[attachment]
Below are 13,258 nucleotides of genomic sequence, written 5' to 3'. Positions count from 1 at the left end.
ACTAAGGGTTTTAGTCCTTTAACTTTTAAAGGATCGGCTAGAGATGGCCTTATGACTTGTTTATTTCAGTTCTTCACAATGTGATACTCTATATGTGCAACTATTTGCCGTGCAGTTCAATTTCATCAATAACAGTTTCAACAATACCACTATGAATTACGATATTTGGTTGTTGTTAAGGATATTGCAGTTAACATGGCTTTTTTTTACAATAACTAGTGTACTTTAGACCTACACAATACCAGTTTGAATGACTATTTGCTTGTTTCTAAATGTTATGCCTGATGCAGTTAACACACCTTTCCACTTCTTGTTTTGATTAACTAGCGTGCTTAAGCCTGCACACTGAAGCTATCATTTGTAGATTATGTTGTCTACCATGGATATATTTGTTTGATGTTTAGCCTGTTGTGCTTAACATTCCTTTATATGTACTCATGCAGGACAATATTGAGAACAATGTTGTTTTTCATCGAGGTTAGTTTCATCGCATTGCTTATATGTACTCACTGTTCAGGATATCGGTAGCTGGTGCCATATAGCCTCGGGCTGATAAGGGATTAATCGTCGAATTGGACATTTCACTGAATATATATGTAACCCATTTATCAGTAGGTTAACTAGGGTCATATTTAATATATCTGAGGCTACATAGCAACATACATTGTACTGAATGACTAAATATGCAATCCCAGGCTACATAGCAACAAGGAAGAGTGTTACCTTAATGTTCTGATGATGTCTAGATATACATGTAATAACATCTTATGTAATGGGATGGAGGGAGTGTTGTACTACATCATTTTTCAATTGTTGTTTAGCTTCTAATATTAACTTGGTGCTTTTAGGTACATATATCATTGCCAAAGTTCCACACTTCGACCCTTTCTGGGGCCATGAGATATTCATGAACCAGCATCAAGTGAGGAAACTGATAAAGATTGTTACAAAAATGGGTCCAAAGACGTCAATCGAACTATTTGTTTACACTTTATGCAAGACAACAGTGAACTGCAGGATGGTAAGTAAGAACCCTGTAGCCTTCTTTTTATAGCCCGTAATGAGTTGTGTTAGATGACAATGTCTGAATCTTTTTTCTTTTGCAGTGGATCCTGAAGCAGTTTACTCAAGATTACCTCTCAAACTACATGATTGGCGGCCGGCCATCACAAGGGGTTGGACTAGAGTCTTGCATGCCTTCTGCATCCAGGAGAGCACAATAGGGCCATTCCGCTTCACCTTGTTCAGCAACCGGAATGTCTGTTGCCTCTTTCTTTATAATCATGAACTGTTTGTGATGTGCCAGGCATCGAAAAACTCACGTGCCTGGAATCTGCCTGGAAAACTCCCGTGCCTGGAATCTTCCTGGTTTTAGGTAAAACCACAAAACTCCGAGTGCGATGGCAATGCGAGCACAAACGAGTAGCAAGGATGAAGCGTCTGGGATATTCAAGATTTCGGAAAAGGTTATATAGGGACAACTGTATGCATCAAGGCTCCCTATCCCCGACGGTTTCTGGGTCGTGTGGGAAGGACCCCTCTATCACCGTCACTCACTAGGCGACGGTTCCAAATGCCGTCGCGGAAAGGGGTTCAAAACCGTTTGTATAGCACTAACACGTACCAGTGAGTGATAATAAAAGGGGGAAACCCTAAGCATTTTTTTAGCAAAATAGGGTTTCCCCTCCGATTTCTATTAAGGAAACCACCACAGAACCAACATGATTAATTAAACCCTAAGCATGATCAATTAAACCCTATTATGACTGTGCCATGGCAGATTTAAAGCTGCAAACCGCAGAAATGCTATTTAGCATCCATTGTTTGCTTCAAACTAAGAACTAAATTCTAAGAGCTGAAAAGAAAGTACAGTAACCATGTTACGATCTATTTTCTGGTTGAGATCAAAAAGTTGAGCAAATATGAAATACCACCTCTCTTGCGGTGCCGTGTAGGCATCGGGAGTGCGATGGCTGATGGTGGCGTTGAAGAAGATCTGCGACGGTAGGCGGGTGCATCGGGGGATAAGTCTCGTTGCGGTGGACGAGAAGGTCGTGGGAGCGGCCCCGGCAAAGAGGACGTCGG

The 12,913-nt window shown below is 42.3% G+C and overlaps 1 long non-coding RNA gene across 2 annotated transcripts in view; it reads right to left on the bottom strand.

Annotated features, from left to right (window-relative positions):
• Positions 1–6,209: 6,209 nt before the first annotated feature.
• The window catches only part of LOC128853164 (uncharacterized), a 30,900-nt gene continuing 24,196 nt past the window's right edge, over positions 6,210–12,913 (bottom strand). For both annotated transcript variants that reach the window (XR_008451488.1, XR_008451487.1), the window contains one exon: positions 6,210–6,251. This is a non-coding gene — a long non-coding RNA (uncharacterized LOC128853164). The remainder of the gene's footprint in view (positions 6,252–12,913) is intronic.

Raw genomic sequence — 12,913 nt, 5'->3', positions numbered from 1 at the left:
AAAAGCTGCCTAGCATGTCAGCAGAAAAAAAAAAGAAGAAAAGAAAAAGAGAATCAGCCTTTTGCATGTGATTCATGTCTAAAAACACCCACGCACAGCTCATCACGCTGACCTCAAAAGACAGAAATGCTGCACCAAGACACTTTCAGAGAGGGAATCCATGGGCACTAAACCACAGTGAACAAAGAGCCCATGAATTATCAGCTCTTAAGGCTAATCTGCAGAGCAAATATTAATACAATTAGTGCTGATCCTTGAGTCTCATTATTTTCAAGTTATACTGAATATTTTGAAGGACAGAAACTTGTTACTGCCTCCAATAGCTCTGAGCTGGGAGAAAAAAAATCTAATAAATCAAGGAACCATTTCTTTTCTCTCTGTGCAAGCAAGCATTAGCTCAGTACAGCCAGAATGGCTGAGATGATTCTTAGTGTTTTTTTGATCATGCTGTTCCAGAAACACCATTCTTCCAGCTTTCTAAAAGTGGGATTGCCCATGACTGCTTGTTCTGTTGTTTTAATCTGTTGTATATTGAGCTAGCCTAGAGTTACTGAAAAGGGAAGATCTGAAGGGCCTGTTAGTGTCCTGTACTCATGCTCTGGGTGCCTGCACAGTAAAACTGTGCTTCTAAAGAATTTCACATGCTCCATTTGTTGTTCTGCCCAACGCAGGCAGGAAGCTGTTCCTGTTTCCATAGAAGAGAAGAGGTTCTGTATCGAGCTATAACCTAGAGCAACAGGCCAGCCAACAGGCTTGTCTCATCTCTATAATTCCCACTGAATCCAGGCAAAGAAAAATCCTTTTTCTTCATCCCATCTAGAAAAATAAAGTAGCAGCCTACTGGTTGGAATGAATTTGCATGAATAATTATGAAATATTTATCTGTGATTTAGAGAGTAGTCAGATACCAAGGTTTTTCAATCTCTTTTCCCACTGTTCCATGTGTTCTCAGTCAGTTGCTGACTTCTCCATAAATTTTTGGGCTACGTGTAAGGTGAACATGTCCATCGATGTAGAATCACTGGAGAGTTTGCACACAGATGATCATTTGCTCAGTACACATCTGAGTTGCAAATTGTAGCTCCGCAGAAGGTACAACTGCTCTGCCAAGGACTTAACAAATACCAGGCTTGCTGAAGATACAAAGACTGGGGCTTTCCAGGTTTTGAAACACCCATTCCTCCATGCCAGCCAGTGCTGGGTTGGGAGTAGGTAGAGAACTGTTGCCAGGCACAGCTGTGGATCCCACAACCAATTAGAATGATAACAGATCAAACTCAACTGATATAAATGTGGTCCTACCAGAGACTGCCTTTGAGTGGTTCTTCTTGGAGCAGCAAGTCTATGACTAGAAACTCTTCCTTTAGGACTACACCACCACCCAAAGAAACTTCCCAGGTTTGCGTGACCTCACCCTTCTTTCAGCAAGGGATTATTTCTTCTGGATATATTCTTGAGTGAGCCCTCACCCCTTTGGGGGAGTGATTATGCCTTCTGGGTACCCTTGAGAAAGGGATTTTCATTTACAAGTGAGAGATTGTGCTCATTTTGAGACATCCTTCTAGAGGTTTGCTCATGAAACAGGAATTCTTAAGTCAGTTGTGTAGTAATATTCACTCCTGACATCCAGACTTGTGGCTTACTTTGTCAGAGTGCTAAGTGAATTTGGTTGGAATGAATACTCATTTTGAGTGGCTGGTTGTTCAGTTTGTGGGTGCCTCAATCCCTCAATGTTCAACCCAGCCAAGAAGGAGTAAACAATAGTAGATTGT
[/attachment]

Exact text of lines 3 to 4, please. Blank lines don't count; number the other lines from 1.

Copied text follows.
The 12,913-nt window shown below is 42.3% G+C and overlaps 1 long non-coding RNA gene across 2 annotated transcripts in view; it reads right to left on the bottom strand.

Annotated features, from left to right (window-relative positions):